The memory robbers that often are overlooked

Alzheimer’s disease is such a dreaded diagnosis that you may be filled with panic if you experience occasional memory loss. But these worries may be unnecessary.

As people age, the brain undergoes changes that may lead to some decline in short-term memory. This is normal.

Of course memory loss that truly concerns you is another matter. Ask your primary care physician to refer you to a neurologist or geriatrician for an evaluation if…

You have noticed a significant change in your everyday memory over the past six months.

Friends or family members have expressed concern about your memory.

You have begun forgetting recent conversations.

In the meantime, consider whether your occasional forgetfulness may be due to one of the following causes, all of which can be easily corrected…


Poor sleep is probably the most common cause of occasional memory lapses. The ability to concentrate suffers with insufficient rest. Sleep also appears to be essential for consolidating memory — whatever information you learn during the day, whether it’s the name of a colleague or the street where a new restaurant opened, you need sleep to make it stick in your mind.

Self-defense: If you’re not sleeping seven to eight hours nightly, make it a priority to get more sleep. If you are unable to improve your sleep on your own, talk to your doctor.


Impaired memory is a potential side effect of many medications. Obvious suspects include prescription sleeping pills… opiate painkillers, such as meperidine (Demerol)… and anti-anxiety drugs, such as diazepam (Valium) and alprazolam (Xanax).

Certain blood pressure–lowering medications, such as beta-blockers, and antidepressants also cause memory problems in some people. Even over-the-counter antihistamines, such as diphenhydramine (Benadryl), can have this effect.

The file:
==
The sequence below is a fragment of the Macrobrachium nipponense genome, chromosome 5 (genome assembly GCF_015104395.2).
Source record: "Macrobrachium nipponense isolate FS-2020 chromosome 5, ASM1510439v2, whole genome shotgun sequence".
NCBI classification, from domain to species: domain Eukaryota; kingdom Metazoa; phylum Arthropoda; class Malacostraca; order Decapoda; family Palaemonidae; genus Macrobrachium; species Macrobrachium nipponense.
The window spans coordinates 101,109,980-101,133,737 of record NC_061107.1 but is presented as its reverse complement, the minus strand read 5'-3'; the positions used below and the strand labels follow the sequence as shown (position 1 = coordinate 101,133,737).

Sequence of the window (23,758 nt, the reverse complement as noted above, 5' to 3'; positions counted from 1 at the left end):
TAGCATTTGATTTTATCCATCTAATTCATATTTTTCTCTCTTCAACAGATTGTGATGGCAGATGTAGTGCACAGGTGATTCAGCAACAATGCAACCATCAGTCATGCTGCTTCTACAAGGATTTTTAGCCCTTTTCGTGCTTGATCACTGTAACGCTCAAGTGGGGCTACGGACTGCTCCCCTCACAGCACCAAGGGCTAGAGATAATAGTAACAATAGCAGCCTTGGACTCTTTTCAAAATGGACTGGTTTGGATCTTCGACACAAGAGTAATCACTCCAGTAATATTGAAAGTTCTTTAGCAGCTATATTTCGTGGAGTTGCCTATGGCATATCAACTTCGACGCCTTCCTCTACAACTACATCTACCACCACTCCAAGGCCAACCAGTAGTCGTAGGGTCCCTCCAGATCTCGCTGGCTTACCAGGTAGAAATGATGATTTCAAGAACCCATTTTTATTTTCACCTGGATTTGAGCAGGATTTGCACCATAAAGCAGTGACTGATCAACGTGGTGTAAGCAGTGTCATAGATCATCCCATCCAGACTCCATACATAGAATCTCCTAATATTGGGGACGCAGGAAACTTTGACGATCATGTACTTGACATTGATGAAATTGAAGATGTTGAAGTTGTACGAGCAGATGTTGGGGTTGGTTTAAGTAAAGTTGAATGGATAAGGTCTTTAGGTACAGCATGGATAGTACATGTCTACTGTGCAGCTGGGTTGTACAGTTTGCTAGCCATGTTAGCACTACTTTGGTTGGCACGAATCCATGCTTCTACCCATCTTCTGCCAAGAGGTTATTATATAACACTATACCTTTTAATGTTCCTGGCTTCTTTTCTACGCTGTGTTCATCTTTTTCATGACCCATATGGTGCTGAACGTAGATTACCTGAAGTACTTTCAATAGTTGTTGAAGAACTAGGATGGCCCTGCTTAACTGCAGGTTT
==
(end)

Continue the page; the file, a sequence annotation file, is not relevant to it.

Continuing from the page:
If you’re taking multiple medications, more than one may cause impaired memory, making it even more difficult to identify the culprit.

Timing is often a tip-off: When impaired memory is an adverse drug effect, it’s most likely to appear when you start taking a new medication or increase the dose. But not always.

As we grow older, our bodies become less efficient at clearing medications from the body, so the same dose you’ve been taking safely for years may cause problems you never had before.

Self-defense: If you think medication might be affecting your memory, do not stop taking the drug or reduce the dosage on your own. Talk to your doctor or pharmacist for advice.


When you’re anxious, stressed or depressed, your ability to concentrate suffers. Whatever it is that worries or preoccupies you keeps your mind from focusing on facts, names, faces and places, so they aren’t absorbed into memory.

Self-defense: To keep everyday tensions from undercutting your memory, practice some form of relaxation or stress reduction. Yoga, meditation, deep breathing — or something as simple as allowing yourself a soothing time-out to walk or chat with a friend — can relieve accumulated stress and bolster your recall.

True depression is something else: Even mild-to-moderate depression can sap your energy, take pleasure out of life and affect your memory. If you suspect that you may be depressed, be alert for other symptoms — such as difficulty sleeping, sadness, apathy and a negative outlook — and see your doctor or a mental-health professional.


Moderate red wine consumption has been shown to promote the health of your heart and arteries. Because of this cardiovascular health benefit, red wine also may reduce risk for dementia.